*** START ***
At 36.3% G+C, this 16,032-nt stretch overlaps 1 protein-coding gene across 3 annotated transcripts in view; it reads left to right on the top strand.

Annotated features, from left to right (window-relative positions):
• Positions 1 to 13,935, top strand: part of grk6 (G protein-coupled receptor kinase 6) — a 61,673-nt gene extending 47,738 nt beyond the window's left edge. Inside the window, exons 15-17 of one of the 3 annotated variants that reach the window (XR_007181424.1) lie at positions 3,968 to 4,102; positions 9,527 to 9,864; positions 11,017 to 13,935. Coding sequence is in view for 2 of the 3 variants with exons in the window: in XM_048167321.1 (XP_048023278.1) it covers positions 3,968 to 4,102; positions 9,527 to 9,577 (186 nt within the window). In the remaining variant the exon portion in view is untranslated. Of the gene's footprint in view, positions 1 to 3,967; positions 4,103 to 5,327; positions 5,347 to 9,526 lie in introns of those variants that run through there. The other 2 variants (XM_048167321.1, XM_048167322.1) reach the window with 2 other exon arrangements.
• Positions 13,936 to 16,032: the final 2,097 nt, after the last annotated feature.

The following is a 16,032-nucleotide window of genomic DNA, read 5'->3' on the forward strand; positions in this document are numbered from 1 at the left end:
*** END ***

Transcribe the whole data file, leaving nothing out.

At 36.3% G+C, this 16,032-nt stretch overlaps 1 protein-coding gene across 3 annotated transcripts in view; it reads left to right on the top strand.

Annotated features, from left to right (window-relative positions):
• Positions 1 to 13,935, top strand: part of grk6 (G protein-coupled receptor kinase 6) — a 61,673-nt gene extending 47,738 nt beyond the window's left edge. Inside the window, exons 15-17 of one of the 3 annotated variants that reach the window (XR_007181424.1) lie at positions 3,968 to 4,102; positions 9,527 to 9,864; positions 11,017 to 13,935. Coding sequence is in view for 2 of the 3 variants with exons in the window: in XM_048167321.1 (XP_048023278.1) it covers positions 3,968 to 4,102; positions 9,527 to 9,577 (186 nt within the window). In the remaining variant the exon portion in view is untranslated. Of the gene's footprint in view, positions 1 to 3,967; positions 4,103 to 5,327; positions 5,347 to 9,526 lie in introns of those variants that run through there. The other 2 variants (XM_048167321.1, XM_048167322.1) reach the window with 2 other exon arrangements.
• Positions 13,936 to 16,032: the final 2,097 nt, after the last annotated feature.

The following is a 16,032-nucleotide window of genomic DNA, read 5'->3' on the forward strand; positions in this document are numbered from 1 at the left end: